1q2w3e4r
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Exporting Report - Time doesn't make sense

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Using vCloud Usage Meter v2.2

When I 'Browse' the Detailed Usage Report, the format of the time is 11 04:05:00, which is day 11 at 4:05am. Makes sense so far.

When I 'Export' the same report the time is in the format 1318266300358. How do I make sense of that?

Also how is Billing RAM calculated? I have 16000 samples and each and every one of the Billing RAM figures is simply half of the VM RAM. Is there more to it than this?

To test this, I added more vRAM to a VM, and the billing RAM also doubled even though the VM isn't actually using any more of the extra RAM

I need to construct a billing report by VM and by customer, which will in turn be used to charge my customers. So I need to ensure I'm getting this accurate.

From the sounds of it I could just divide my vRAM by 2, then divide the total by the amount I'm charged each month and not even worry about the usage meter reports?

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admin
Immortal
Immortal

The timestamp in the detailed billing report and detailed usage report is in ms since January 1, 1970.  Though the export of the billing reports was not initially meant to be processed by the end user, you can convert the linux machine timestamp format to a human readable format.  There are some examples on how to do this online depending on the application you are using.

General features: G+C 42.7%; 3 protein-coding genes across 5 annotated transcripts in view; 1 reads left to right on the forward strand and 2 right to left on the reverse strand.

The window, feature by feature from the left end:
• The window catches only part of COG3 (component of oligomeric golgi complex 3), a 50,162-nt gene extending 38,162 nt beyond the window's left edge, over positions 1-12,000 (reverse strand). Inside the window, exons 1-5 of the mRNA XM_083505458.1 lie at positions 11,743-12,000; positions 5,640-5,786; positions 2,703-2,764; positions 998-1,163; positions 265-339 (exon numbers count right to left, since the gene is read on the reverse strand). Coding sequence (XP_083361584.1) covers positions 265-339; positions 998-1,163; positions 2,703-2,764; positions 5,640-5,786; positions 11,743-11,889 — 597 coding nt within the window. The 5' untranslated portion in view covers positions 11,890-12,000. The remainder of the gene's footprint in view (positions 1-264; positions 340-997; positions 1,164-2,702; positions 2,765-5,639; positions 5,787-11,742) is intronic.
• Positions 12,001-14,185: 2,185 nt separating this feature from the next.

Also how is Billing RAM calculated?

Billing RAM is calculated for each virtual machine at collection time, not at report time.  Starting in version 2.1, Billing vRAM was switch from allocated vRAM based, i.e. what the virtual machine was configured as, to reservation vRAM based with a minumum of 50% reservation.

Some examples:

If the virtual machine reserved vRAM is configured between 0-50% of allocated, the usage meter bills at a minimum of 50%.

Example 1:

Allocated vRAM: 4 GB

Reserved vRAM: 0 GB

Billing vRAM: 2 GB (min 50%)

Example 2:

Allocated vRAM: 4 GB

Reserved vRAM: 1 GB

Billing vRAM: 2GB (min 50%)

Example 3:

Allocated vRAM: 4GB

Reserved vRAM: 2 GB

Billing vRAM: 2 GB (min 50%)

If the virtual machine reserved vRAM is configured between 51-100% of allocated, the usage meter bills at actual rate.

Example 4:

Allocated vRAM: 4GB

Reserved vRAM: 2.5 GB

Billing vRAM: 2.5 GB (min 50%)

Example 5:

Allocated vRAM: 4GB

Reserved vRAM: 3 GB

Billing vRAM: 3 GB (min 50%)

Example 6:

Allocated vRAM: 4GB

Reserved vRAM: 4 GB

Billing vRAM: 4 GB (min 50%)